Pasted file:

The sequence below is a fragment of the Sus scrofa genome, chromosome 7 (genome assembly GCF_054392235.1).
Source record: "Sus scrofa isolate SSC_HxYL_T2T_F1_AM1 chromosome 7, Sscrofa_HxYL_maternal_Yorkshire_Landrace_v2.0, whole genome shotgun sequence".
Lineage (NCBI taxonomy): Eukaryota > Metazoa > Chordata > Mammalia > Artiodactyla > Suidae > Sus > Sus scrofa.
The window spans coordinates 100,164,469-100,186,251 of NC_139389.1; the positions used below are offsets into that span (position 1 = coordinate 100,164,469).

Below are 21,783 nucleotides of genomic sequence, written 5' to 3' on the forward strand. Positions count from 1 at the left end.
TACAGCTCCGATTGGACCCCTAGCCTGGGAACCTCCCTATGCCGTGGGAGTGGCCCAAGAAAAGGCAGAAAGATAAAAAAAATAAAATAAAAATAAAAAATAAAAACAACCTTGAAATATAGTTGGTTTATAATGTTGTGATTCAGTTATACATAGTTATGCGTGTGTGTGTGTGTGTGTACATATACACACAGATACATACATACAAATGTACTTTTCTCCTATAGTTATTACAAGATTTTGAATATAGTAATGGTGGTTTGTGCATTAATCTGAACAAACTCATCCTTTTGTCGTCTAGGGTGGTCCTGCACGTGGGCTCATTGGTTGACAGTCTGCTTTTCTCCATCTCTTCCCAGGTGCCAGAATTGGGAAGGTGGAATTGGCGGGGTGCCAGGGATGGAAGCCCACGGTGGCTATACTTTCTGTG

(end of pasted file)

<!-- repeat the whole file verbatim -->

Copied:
The sequence below is a fragment of the Sus scrofa genome, chromosome 7 (genome assembly GCF_054392235.1).
Source record: "Sus scrofa isolate SSC_HxYL_T2T_F1_AM1 chromosome 7, Sscrofa_HxYL_maternal_Yorkshire_Landrace_v2.0, whole genome shotgun sequence".
Lineage (NCBI taxonomy): Eukaryota > Metazoa > Chordata > Mammalia > Artiodactyla > Suidae > Sus > Sus scrofa.
The window spans coordinates 100,164,469-100,186,251 of NC_139389.1; the positions used below are offsets into that span (position 1 = coordinate 100,164,469).

Below are 21,783 nucleotides of genomic sequence, written 5' to 3' on the forward strand. Positions count from 1 at the left end.
TACAGCTCCGATTGGACCCCTAGCCTGGGAACCTCCCTATGCCGTGGGAGTGGCCCAAGAAAAGGCAGAAAGATAAAAAAAATAAAATAAAAATAAAAAATAAAAACAACCTTGAAATATAGTTGGTTTATAATGTTGTGATTCAGTTATACATAGTTATGCGTGTGTGTGTGTGTGTGTACATATACACACAGATACATACATACAAATGTACTTTTCTCCTATAGTTATTACAAGATTTTGAATATAGTAATGGTGGTTTGTGCATTAATCTGAACAAACTCATCCTTTTGTCGTCTAGGGTGGTCCTGCACGTGGGCTCATTGGTTGACAGTCTGCTTTTCTCCATCTCTTCCCAGGTGCCAGAATTGGGAAGGTGGAATTGGCGGGGTGCCAGGGATGGAAGCCCACGGTGGCTATACTTTCTGTG